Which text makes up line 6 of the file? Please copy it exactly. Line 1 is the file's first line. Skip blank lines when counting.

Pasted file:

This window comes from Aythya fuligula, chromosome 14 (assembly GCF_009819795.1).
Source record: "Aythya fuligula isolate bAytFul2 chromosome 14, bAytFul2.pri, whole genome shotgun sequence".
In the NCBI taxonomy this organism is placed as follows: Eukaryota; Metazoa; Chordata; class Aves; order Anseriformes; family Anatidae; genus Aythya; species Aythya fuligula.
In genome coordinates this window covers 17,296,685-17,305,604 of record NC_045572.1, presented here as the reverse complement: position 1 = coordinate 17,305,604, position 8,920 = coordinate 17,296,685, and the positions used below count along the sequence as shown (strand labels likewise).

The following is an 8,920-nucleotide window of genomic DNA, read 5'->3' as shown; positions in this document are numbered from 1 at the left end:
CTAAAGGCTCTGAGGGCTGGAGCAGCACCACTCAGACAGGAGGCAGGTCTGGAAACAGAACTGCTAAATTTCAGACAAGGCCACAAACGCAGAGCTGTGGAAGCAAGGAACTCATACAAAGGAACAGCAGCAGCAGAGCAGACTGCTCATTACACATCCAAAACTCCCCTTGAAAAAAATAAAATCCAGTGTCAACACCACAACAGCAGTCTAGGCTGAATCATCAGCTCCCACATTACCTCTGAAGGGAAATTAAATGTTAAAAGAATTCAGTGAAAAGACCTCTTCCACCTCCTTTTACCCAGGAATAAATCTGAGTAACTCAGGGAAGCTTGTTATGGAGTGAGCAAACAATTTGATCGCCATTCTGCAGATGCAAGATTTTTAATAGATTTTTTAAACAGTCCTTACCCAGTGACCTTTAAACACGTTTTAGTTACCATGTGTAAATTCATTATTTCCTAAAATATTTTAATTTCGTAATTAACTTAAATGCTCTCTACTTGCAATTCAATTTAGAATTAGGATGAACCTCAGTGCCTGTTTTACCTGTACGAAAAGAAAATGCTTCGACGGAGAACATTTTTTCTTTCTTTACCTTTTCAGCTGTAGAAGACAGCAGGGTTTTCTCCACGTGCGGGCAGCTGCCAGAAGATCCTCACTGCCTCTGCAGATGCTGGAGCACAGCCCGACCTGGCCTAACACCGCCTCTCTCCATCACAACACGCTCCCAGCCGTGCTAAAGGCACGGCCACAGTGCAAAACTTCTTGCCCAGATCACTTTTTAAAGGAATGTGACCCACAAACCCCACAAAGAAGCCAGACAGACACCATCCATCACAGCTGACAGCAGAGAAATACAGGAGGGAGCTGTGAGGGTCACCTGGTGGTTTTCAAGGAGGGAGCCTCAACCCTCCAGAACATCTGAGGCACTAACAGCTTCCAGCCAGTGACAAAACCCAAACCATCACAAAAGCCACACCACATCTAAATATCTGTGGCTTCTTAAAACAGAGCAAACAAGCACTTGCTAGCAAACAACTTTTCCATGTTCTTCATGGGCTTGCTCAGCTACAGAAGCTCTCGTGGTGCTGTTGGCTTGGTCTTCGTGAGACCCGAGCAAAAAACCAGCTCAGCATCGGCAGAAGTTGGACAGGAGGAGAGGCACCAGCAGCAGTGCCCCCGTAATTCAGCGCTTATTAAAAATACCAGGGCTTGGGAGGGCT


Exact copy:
CTAAAGGCTCTGAGGGCTGGAGCAGCACCACTCAGACAGGAGGCAGGTCTGGAAACAGAACTGCTAAATTTCAGACAAGGCCACAAACGCAGAGCTGTGGAAGCAAGGAACTCATACAAAGGAACAGCAGCAGCAGAGCAGACTGCTCATTACACATCCAAAACTCCCCTTGAAAAAAATAAAATCCAGTGTCAACACCACAACAGCAGTCTAGGCTGAATCATCAGCTCCCACATTACCTCTGAAGGGAAATTAAATGTTAAAAGAATTCAGTGAAAAGACCTCTTCCACCTCCTTTTACCCAGGAATAAATCTGAGTAACTCAGGGAAGCTTGTTATGGAGTGAGCAAACAATTTGATCGCCATTCTGCAGATGCAAGATTTTTAATAGATTTTTTAAACAGTCCTTACCCAGTGACCTTTAAACACGTTTTAGTTACCATGTGTAAATTCATTATTTCCTAAAATATTTTAATTTCGTAATTAACTTAAATGCTCTCTACTTGCAATTCAATTTAGAATTAGGATGAACCTCAGTGCCTGTTTTACCTGTACGAAAAGAAAATGCTTCGACGGAGAACATTTTTTCTTTCTTTACCTTTTCAGCTGTAGAAGACAGCAGGGTTTTCTCCACGTGCGGGCAGCTGCCAGAAGATCCTCACTGCCTCTGCAGATGCTGGAGCACAGCCCGACCTGGCCTAACACCGCCTCTCTCCATCACAACACGCTCCCAGCCGTGCTAAAGGCACGGCCACAGTGCAAAACTTCTTGCCCAGATCACTTTTTAAAGGAATGTGACCCACAAACCCCACAAAGAAGCCAGACAGACACCATCCATCACAGCTGACAGCAGAGAAATACAGGAGGGAGCTGTGAGGGTCACCTGGTGGTTTTCAAGGAGGGAGCCTCAACCCTCCAGAACATCTGAGGCACTAACAGCTTCCAGCCAGTGACAAAACCCAAACCATCACAAAAGCCACACCACATCTAAATATCTGTGGCTTCTTAAAACAGAGCAAACAAGCACTTGCTAGCAAACAACTTTTCCATGTTCTTCATGGGCTTGCTCAGCTACAGAAGCTCTCGTGGTGCTGTTGGCTTGGTCTTCGTGAGACCCGAGCAAAAAACCAGCTCAGCATCGGCAGAAGTTGGACAGGAGGAGAGGCACCAGCAGCAGTGCCCCCGTAATTCAGCGCTTATTAAAAATACCAGGGCTTGGGAGGGCT